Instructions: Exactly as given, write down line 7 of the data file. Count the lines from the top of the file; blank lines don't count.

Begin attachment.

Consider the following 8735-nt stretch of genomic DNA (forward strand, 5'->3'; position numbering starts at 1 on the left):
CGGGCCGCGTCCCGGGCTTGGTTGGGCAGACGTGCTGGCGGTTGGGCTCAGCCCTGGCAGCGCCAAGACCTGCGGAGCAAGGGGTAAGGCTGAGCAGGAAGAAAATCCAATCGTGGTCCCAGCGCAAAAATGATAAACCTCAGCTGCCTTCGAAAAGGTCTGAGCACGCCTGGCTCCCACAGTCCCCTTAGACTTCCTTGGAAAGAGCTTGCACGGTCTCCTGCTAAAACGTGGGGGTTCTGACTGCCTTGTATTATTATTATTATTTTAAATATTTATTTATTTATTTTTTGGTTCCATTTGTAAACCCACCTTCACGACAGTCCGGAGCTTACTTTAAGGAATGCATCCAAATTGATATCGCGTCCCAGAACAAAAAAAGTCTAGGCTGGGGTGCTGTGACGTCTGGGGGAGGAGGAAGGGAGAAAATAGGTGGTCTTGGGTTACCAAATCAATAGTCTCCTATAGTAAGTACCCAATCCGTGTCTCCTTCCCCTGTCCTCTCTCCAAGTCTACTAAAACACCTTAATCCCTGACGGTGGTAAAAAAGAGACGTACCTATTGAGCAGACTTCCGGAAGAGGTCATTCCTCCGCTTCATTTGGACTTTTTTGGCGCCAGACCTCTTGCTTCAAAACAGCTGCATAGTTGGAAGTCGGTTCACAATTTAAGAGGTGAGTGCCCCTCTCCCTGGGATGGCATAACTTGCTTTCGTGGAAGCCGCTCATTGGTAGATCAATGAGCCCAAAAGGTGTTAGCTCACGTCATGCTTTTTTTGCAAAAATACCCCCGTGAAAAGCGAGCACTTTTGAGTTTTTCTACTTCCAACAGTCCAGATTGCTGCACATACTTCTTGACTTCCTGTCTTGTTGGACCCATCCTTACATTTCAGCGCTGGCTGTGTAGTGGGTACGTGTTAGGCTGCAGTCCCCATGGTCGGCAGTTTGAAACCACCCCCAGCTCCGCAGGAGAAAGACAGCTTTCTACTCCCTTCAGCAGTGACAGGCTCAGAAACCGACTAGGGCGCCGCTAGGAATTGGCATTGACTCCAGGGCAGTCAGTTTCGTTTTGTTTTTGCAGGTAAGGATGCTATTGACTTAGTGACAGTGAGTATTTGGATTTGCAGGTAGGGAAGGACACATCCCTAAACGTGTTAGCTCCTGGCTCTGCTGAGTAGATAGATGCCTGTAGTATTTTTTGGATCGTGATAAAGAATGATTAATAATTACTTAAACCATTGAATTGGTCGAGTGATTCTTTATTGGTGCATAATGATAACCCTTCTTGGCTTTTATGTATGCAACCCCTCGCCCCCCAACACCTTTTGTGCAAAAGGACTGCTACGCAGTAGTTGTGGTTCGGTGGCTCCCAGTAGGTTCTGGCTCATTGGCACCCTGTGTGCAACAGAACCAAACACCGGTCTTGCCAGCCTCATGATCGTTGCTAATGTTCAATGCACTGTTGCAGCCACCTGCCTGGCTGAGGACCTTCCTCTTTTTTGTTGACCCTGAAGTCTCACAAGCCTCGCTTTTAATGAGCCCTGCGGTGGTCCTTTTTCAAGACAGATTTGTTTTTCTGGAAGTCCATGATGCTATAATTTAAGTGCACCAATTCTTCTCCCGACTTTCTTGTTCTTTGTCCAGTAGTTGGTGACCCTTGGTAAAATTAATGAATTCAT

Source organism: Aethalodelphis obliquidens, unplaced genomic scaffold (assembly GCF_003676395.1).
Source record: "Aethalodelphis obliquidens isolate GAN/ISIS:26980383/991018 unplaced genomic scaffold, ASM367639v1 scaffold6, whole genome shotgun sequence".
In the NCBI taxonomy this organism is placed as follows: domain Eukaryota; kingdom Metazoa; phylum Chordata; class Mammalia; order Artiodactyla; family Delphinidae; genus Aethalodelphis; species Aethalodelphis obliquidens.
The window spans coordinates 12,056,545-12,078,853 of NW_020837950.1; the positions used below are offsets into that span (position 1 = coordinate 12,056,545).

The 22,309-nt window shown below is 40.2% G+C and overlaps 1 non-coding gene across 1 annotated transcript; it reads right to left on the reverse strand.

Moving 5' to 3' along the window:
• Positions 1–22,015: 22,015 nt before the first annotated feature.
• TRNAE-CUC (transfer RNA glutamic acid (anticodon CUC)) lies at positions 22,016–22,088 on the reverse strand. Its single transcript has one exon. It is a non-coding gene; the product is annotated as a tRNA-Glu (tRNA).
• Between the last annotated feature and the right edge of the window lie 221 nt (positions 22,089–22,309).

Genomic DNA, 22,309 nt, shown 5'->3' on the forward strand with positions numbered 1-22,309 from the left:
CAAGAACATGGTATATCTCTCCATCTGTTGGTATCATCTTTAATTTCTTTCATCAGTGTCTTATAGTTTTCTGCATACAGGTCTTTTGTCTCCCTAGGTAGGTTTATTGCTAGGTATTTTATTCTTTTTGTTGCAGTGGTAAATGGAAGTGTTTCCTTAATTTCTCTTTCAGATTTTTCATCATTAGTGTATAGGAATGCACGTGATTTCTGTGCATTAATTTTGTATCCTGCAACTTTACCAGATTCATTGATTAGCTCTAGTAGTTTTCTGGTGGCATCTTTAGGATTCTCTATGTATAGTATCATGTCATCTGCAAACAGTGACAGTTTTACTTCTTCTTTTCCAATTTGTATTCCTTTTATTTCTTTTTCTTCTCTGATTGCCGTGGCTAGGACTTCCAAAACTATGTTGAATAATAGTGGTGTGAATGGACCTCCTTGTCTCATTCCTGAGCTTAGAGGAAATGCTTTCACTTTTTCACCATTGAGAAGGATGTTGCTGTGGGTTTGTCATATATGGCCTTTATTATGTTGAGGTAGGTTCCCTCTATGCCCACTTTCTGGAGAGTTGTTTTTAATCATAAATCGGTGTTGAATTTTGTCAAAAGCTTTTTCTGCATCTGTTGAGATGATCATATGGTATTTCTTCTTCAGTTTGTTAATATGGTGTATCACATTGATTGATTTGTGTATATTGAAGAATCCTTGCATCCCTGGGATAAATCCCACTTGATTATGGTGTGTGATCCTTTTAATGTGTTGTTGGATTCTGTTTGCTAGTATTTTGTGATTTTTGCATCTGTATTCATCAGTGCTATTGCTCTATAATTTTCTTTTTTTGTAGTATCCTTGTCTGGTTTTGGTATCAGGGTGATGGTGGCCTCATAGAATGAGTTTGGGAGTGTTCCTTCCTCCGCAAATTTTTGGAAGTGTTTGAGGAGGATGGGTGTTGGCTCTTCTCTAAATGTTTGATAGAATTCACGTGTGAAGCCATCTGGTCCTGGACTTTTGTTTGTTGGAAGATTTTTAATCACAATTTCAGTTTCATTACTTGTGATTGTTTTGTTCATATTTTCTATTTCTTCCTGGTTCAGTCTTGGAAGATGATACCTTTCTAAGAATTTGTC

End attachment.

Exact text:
The 22,309-nt window shown below is 40.2% G+C and overlaps 1 non-coding gene across 1 annotated transcript; it reads right to left on the reverse strand.